Gladys Kaba from the University of Health and Allied Sciences in Ghana will be receiving the third Addgene/Seeding Labs plasmid grant and plans to use the grant to order plasmids she can use as positive controls in PCR-based cervical cancer screens.
As we mentioned a few months ago, Addgene has been working with Seeding Labs to provide plasmid grants to researchers in developing countries. Today we’re proud to announce that we’ve selected our first two plasmid grant awardees: Drs Louis Bengyella and Kwabena O. Duedu, both from the University of Health and Allied Sciences in Ghana. Read on to learn more about doctors Bengyella and Duedu and how they plan to use plasmids from Addgene to advance their research.
As Christopher Voigt explains it, his lab at the Massachusetts Institute of Technology has been “working on new experimental and theoretical methods to push the scale of genetic engineering, with the ultimate objective of genome design.” It’s genetic engineering on a genomic scale, with the expectation for major advances in agriculture, materials, chemicals, and medicine.
As they’ve gone along, Voigt’s group has also been assembling the toolbox needed for anyone to begin considering genetic engineering projects in a very big way. In one of his latest papers, published in Molecular Systems Biology in November, Voigt and Alex Nielsen describe what’s possible when multi-input CRISPR/Cas genetic circuits are linked to the regulatory networks within E. coli host cells.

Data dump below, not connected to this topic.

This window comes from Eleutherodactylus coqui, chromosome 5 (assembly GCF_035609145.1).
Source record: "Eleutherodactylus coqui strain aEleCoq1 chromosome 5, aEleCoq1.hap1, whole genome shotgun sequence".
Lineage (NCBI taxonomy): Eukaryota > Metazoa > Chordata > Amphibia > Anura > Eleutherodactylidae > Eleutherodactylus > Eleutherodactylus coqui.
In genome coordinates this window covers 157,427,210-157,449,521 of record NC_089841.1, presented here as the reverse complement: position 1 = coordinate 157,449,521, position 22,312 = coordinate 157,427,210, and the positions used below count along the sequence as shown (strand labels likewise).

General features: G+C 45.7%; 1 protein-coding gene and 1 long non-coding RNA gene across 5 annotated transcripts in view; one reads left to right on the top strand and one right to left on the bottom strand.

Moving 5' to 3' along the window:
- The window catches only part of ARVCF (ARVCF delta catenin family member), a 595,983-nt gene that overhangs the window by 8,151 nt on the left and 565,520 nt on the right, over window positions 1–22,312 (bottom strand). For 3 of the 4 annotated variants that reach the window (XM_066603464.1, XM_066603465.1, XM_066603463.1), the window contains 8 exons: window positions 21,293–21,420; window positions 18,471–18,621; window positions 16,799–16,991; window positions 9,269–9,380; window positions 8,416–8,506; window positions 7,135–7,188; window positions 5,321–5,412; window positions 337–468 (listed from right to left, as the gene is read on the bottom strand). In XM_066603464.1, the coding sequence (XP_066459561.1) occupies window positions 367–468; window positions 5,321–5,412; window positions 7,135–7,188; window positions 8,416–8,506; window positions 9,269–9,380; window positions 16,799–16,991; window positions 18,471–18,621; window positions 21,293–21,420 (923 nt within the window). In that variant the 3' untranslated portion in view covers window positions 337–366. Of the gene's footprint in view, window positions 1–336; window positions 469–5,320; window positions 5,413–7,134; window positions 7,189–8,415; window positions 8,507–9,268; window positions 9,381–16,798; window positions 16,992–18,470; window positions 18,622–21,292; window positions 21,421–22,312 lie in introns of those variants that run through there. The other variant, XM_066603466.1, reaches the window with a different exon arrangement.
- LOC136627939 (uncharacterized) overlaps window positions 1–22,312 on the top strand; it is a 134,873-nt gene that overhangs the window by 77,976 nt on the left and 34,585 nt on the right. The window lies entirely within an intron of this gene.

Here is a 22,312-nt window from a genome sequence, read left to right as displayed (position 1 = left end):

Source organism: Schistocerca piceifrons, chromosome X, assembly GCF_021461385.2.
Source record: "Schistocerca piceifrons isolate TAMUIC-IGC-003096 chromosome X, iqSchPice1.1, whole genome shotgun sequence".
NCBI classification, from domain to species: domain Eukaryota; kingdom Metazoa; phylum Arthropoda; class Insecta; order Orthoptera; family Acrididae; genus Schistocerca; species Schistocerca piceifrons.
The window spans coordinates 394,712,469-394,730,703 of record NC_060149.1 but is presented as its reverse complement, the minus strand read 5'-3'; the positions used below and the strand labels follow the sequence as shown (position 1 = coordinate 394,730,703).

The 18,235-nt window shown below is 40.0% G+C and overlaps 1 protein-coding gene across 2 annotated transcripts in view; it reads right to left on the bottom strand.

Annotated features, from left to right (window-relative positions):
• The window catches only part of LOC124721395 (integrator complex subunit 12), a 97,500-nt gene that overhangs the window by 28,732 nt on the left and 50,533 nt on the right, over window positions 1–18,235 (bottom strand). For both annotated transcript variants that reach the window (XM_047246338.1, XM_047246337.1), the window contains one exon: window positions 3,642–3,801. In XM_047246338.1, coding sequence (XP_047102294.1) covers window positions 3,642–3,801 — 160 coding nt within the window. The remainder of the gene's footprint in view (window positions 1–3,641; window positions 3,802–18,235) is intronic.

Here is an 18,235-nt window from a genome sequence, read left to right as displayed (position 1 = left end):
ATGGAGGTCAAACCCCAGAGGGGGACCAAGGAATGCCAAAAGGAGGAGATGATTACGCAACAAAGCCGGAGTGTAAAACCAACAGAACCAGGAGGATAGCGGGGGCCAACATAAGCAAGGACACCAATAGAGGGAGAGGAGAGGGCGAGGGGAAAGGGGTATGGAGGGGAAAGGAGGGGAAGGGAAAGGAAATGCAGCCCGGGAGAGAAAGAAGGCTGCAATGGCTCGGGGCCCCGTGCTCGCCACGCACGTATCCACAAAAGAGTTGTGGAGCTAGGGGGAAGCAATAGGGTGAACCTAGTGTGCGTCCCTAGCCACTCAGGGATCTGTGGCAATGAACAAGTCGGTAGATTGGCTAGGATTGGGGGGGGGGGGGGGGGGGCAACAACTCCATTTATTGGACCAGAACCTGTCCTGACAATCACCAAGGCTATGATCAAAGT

We talked with Voigt about this collision that’s taking place between CRISPR technology and synthetic biology, the tools he’s making available through Addgene, and where all of it is likely to lead us in the future.
Hodaka Fujii, M.D., Ph.D., is an Associate Professor at Osaka University. The Fujii lab specializes in developing novel technologies to analyze molecular mechanisms of genome functions such as epigenetic regulation and transcription by using locus-specific chromatin immunoprecipitation (locus-specific ChIP). These methods consist of insertional chromatin immunoprecipitation (iChIP) and engineered DNA-binding molecule-mediated chromatin immunoprecipitation (enChIP), both developed in the lab. In June 2014, Dr. Fujii joined Addgene's Advisory Board.
Addgene: Your lab has worked extensively with enChIP systems. Can you describe this technology and its advantages?
Fujii: In the last several years, my lab has been working on development of technologies for biochemical analysis of genome functions such as transcription and epigenetic regulation. To elucidate molecular mechanisms of regulation of genome functions, we need to identify molecules associated with specific genomic regions of interest in a non-biased manner. To achieve this goal, it is necessary to isolate specific genomic regions while retaining molecular interactions.
The recent conversations with three lab heads have revealed that a combination of hard work, determination, passion, and patience are required to build and lead a productive and successful research lab. Once goals are reached, how do science labs celebrate accomplishments and their team's hard work? Do succesful scientists have time for fun and life outside of the lab? This final post in the PI Interview Series investigates how these three PIs reward their team and manage work-life balance.
How do you celebrate your lab’s achievements?
Tom Ellis highlights the importance of acknowledging his teams successes. “When PhD students graduate there has to be champagne, that's a given.” Furthermore, anyone leaving the lab receives send-off via a gift, card, and trip to the pub. Dr. Ellis adds “we probably don’t celebrate enough... I’ll ask my team at our next group meeting and see if we should start celebrating papers and grants too with pizza or pub.”